aaarrrggghhh - cater&*%pillers

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Bombers

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aaarrrggghhh - cater&*%pillers
« Reply #15 on: August 31, 2008, 22:56 »
Quote from: "sclarke624"
thats a pic of a large cabbage white caterpillar, the small cabbage white caterpillar is a lime green.  So don't think they change brown are two different sorts of butterfly/caterpillar if you are with me.

No???
Like these?
Life begins... On the kitchen windowsill.

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aaarrrggghhh - cater&*%pillers
« Reply #16 on: August 31, 2008, 22:57 »
Quote from: "srebmob"
Quote from: "sclarke624"
thats a pic of a large cabbage white caterpillar, the small cabbage white caterpillar is a lime green.  So don't think they change brown are two different sorts of butterfly/caterpillar if you are with me.

No???
Like these?


Ohh.. you mean these!! :wink:

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lincspoacher

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aaarrrggghhh - cater&*%pillers
« Reply #17 on: August 31, 2008, 23:52 »
the solution ive arrived at is this:

I built several wooden frames out of 2.3 metre pallets, using 2 inch x 3 inch timber as vertical corner posts, 18 inches high. I then cover them with orange debris netting, tied down into U staples with plastic cable ties,  hammered round the frame bottom boards every 8 inches. The frames are therefore 2.2 metres x 1.1 metres x 500 mm high.

I then bed the frame down on the ground, and sprinkle slugs pellets round.  

So far, after having several beds savaged by successive waves of rabbits, then pigeons, then butterflies, then slugs, this solution seems to work and has kept everything away from my spring cabbage, summer caulis and my bed of 96 turnips.

Ive now built a deluxe 3.3 x 1.2 x .6 metres prototype bed cover  with an optional clear plastic cover (to make a cloche), additional vertical and cross bracing at every 1 metre, and plastic handles for movinging it. The plastic has net vents  12inch by 12 inch at each end to keep air movement and stop it getting fungussy. The only thing i have spent money on is net and nails.

I will also make a bubble wrap cover for it, as i have experimented with sewing bubble wrap (not easy!) on the sewing machine.

I tried a green plastic net with a 3/4 mesh, and my brassicas got severely eaten until i saw a butterfly fold its wings back and climb thru.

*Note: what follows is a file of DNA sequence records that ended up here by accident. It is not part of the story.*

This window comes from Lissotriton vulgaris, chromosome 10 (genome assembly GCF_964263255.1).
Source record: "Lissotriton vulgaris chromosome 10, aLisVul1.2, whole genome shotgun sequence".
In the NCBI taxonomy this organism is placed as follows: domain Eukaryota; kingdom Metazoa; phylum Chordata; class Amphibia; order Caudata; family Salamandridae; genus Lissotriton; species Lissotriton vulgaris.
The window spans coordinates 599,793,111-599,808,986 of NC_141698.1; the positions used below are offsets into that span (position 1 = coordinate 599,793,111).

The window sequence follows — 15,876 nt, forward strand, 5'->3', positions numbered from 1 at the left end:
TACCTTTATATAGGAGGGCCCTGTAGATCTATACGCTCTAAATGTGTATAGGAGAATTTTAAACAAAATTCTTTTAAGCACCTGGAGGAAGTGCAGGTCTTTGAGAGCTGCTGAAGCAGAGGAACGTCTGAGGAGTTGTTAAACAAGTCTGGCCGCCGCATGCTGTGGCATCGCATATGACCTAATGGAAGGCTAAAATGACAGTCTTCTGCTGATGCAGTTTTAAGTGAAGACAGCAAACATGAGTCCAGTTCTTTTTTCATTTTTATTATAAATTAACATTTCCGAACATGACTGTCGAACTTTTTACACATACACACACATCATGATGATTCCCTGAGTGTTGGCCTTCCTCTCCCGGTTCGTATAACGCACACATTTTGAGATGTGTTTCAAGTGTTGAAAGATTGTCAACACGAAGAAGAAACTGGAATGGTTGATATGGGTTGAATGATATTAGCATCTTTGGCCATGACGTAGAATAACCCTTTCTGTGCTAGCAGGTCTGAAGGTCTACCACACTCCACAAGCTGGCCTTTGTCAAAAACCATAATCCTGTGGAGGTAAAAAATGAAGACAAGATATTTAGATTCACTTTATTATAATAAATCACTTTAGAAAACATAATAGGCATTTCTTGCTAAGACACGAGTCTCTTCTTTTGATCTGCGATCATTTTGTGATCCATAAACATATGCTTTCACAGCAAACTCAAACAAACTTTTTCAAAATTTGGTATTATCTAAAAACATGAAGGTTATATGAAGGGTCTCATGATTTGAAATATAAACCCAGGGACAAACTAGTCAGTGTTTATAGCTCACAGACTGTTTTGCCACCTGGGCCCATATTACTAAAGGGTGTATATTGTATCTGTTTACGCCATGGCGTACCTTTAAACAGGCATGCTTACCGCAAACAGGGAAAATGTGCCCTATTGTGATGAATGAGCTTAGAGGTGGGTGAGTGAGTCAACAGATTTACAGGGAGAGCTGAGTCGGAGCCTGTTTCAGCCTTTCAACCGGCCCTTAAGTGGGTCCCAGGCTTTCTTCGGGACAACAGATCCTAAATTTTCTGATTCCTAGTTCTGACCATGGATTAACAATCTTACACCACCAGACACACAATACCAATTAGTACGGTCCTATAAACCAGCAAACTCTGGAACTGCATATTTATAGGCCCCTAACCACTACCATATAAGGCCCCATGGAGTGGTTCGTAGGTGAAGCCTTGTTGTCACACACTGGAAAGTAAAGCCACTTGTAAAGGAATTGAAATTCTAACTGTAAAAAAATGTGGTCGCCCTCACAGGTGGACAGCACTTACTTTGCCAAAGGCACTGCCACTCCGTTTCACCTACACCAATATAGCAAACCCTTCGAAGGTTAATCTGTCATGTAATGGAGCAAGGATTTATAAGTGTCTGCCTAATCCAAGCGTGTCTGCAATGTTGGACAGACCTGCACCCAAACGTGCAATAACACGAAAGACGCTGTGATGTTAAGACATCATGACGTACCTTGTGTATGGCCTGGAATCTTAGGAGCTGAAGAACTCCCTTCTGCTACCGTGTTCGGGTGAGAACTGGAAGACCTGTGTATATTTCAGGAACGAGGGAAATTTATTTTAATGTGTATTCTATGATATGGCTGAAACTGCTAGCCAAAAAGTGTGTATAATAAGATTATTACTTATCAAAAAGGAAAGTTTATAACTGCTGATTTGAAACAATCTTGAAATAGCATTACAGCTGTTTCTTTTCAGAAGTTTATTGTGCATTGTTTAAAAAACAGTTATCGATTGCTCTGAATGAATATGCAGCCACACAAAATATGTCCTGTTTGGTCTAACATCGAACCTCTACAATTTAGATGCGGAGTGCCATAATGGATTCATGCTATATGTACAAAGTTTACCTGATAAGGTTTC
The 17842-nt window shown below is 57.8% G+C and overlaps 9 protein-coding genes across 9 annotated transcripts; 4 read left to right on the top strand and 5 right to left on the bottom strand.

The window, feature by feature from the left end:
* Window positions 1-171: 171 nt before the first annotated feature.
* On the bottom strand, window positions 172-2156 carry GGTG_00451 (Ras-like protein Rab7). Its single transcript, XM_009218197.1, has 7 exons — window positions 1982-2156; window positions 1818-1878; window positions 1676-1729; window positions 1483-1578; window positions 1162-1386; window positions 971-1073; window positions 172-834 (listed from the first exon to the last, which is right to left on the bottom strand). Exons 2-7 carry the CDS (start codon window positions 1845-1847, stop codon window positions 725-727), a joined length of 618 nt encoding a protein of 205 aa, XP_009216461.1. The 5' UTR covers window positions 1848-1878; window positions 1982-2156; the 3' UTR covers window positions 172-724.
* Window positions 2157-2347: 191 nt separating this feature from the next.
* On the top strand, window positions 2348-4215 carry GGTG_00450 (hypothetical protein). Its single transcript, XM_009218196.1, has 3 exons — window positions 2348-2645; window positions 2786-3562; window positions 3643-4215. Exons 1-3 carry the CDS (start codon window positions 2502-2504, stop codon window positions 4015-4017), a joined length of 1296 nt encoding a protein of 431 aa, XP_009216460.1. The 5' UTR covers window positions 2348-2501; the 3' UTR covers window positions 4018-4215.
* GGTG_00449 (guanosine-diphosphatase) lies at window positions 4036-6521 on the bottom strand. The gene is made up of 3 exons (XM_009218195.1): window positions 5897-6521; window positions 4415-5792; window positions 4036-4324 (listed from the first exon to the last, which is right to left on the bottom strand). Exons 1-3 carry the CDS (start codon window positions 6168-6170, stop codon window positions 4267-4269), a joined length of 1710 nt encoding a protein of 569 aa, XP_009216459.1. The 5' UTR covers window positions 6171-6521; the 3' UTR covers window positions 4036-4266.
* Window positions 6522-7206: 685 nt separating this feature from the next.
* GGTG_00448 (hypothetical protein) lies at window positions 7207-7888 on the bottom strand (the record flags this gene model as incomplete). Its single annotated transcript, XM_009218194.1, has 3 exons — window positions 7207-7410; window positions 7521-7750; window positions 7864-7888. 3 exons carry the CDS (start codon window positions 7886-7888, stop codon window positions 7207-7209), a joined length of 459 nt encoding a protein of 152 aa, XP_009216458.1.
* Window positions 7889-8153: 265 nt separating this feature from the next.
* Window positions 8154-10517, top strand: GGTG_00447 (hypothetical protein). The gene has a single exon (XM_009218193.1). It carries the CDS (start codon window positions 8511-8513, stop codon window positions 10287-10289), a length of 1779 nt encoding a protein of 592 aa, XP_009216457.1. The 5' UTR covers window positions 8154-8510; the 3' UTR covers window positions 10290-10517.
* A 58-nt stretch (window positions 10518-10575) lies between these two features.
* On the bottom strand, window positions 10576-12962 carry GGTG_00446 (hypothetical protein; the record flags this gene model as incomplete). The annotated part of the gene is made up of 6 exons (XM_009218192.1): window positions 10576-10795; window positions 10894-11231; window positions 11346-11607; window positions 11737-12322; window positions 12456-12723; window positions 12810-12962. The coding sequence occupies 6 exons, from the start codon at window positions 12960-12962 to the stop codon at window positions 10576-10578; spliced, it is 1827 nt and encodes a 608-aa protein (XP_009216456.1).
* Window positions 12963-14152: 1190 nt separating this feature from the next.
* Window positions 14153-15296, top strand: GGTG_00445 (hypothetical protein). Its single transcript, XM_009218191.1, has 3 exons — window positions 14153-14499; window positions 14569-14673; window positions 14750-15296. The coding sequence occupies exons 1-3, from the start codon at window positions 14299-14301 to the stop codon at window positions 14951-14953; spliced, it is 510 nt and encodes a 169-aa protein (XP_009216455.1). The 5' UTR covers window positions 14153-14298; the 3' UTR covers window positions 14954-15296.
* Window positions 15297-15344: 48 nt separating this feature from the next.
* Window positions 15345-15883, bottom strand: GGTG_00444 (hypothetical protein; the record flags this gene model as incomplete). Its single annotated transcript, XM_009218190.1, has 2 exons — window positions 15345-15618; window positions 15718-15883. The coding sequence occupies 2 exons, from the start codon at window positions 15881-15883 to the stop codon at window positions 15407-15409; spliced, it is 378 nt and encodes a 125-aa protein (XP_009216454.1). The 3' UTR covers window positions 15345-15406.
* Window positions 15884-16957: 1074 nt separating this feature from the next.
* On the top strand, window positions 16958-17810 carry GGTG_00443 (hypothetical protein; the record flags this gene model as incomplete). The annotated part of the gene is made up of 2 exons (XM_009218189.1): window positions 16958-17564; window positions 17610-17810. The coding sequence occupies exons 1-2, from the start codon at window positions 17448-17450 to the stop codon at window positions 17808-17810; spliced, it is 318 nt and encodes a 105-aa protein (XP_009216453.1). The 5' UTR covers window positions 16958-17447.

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Janeymiddlewife

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aaarrrggghhh - cater&*%pillers
« Reply #18 on: September 01, 2008, 21:31 »
Thanks for the replies - I'm not the only one then? :)
I've got fleece, so will have to make some sort of fleece/frame i think like Lincspoachers' idea. being on a sloping site doesn't make it easy, so it will really need to be pushed into the ground to prevent the critters from crawling under it.
hey ho - you live & learn :(

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jennyb

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aaarrrggghhh - cater&*%pillers
« Reply #19 on: September 01, 2008, 22:20 »
Quote from: "srebmob"
Ohh.. you mean these!! :wink:


See i had a few of these on my tomatoes in my mini green house.  or at least i thought i did.  i was pretty sure i hadn't managed to pick them all off, so kept looking every day (so hard to spot!)  but then the other day found a couple of huge brown ones too (had been eating the actual fruit :x )

on googling  for pitcures, this person seems to have the same catepillar and says it went from green to brown - they don't know the species tho...
http://flowersandweeds.blogspot.com/2006/11/good-bad-and-ugly-brown-caterpillar.html

i just wondered if it was  small cabbage white and they changed from green to brown but mayben it was a different butterfly

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Bombers

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aaarrrggghhh - cater&*%pillers
« Reply #20 on: September 01, 2008, 22:50 »
Quote from: "lincspoacher"
the solution ive arrived at is this:

I built several wooden frames out of 2.3 metre pallets, using 2 inch x 3 inch timber as vertical corner posts, 18 inches high. I then cover them with orange debris netting, tied down into U staples with plastic cable ties,  hammered round the frame bottom boards every 8 inches. The frames are therefore 2.2 metres x 1.1 metres x 500 mm high.

I then bed the frame down on the ground, and sprinkle slugs pellets round.  

So far, after having several beds savaged by successive waves of rabbits, then pigeons, then butterflies, then slugs, this solution seems to work and has kept everything away from my spring cabbage, summer caulis and my bed of 96 turnips.

Ive now built a deluxe 3.3 x 1.2 x .6 metres prototype bed cover  with an optional clear plastic cover (to make a cloche), additional vertical and cross bracing at every 1 metre, and plastic handles for movinging it. The plastic has net vents  12inch by 12 inch at each end to keep air movement and stop it getting fungussy. The only thing i have spent money on is net and nails.

I will also make a bubble wrap cover for it, as i have experimented with sewing bubble wrap (not easy!) on the sewing machine.

I tried a green plastic net with a 3/4 mesh, and my brassicas got severely eaten until i saw a butterfly fold its wings back and climb thru.


Pics would be good. :wink:

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aaarrrggghhh - cater&*%pillers
« Reply #21 on: September 01, 2008, 22:52 »
Quote from: "jennyb"

i just wondered if it was  small cabbage white and they changed from green to brown but mayben it was a different butterfly

Yes I think it must be. :)


 

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